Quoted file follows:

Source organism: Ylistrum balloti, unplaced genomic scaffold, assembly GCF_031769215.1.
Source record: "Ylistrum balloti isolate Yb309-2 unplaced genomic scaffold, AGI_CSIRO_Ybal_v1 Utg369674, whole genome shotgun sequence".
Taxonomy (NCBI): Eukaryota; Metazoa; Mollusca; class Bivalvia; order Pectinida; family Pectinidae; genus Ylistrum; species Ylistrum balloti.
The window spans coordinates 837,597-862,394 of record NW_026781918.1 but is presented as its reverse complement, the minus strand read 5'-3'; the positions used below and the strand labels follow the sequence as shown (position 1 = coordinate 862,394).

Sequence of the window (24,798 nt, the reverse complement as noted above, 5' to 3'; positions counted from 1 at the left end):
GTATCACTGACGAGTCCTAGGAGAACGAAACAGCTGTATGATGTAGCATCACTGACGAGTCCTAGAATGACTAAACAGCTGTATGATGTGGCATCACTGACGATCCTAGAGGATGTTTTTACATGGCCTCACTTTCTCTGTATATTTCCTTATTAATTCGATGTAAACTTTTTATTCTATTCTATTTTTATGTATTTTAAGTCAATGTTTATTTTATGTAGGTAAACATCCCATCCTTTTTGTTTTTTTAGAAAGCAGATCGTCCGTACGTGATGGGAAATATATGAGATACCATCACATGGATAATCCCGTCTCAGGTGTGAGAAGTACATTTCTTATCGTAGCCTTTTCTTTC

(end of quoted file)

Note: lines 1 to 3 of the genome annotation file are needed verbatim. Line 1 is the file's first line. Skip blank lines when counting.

Source organism: Ylistrum balloti, unplaced genomic scaffold, assembly GCF_031769215.1.
Source record: "Ylistrum balloti isolate Yb309-2 unplaced genomic scaffold, AGI_CSIRO_Ybal_v1 Utg369674, whole genome shotgun sequence".
Taxonomy (NCBI): Eukaryota; Metazoa; Mollusca; class Bivalvia; order Pectinida; family Pectinidae; genus Ylistrum; species Ylistrum balloti.